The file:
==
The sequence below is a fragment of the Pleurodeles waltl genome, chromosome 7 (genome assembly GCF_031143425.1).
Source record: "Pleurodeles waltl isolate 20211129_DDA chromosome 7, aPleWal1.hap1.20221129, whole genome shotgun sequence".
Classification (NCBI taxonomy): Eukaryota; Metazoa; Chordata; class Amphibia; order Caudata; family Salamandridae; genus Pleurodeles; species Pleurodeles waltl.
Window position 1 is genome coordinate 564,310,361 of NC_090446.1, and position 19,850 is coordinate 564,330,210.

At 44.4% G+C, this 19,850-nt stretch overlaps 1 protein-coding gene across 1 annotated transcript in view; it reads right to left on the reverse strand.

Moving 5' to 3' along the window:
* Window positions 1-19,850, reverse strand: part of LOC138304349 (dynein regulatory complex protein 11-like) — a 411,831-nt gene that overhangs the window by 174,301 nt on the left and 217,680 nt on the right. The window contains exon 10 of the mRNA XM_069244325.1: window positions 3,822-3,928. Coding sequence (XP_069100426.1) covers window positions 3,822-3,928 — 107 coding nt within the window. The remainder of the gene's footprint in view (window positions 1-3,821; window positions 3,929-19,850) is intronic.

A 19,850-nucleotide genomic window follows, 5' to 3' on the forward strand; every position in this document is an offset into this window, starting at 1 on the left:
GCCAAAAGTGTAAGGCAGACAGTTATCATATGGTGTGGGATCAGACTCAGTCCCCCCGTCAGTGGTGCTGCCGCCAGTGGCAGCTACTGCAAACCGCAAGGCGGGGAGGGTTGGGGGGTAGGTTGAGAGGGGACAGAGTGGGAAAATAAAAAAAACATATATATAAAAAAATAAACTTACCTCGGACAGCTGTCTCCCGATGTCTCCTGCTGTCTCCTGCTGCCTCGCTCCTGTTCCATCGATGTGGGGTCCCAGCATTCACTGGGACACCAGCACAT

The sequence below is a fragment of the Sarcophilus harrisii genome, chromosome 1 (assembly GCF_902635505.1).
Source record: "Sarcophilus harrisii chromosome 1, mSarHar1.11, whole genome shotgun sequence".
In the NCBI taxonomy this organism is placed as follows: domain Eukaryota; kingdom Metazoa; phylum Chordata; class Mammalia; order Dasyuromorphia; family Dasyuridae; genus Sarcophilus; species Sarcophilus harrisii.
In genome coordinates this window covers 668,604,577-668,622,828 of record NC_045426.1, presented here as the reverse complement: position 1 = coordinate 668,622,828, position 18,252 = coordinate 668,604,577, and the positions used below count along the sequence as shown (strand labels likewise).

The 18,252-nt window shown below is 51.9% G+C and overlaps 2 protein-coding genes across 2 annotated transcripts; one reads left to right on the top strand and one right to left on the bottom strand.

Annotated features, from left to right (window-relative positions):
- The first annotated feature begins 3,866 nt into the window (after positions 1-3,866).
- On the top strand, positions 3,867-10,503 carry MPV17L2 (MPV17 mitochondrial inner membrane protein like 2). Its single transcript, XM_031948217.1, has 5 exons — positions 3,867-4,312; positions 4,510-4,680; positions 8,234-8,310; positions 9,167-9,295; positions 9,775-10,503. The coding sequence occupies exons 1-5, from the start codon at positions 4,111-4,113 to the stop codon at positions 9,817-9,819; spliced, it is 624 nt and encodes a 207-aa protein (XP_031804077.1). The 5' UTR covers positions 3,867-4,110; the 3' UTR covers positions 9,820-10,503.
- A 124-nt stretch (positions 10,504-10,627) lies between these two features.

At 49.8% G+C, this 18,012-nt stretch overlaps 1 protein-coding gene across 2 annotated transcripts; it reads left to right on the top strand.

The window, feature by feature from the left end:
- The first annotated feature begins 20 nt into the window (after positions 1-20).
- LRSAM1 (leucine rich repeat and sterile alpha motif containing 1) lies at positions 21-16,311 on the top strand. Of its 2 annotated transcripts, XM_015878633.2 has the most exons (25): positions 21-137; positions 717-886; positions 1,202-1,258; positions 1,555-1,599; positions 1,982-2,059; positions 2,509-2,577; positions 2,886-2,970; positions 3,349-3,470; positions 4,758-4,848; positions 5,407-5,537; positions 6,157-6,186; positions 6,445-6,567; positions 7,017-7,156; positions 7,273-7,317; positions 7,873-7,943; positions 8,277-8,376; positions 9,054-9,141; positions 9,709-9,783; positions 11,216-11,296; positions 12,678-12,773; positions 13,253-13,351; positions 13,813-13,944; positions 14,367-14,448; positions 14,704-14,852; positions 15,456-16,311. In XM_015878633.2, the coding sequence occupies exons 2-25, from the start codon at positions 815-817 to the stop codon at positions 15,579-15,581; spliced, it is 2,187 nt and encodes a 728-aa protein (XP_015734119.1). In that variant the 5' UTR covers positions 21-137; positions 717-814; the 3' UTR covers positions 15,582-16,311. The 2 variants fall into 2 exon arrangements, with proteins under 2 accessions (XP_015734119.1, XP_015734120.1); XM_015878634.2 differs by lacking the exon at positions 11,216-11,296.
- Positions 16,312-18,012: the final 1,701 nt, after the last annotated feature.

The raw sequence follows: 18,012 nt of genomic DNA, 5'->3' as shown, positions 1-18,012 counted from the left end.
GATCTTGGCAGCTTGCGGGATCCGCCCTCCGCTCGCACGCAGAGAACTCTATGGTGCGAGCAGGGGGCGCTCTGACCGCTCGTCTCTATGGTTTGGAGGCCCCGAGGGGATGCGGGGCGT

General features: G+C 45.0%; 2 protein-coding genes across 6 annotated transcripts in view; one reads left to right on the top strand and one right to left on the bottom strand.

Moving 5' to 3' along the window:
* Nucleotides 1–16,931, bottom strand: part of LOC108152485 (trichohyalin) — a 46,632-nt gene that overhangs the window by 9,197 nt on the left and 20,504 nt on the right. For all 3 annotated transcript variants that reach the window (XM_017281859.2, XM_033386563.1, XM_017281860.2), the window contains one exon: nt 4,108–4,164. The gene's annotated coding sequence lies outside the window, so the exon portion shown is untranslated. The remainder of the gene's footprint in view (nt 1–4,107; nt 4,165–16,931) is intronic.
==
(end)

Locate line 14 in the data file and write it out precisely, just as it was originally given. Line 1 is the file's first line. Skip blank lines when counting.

The 18,252-nt window shown below is 51.9% G+C and overlaps 2 protein-coding genes across 2 annotated transcripts; one reads left to right on the top strand and one right to left on the bottom strand.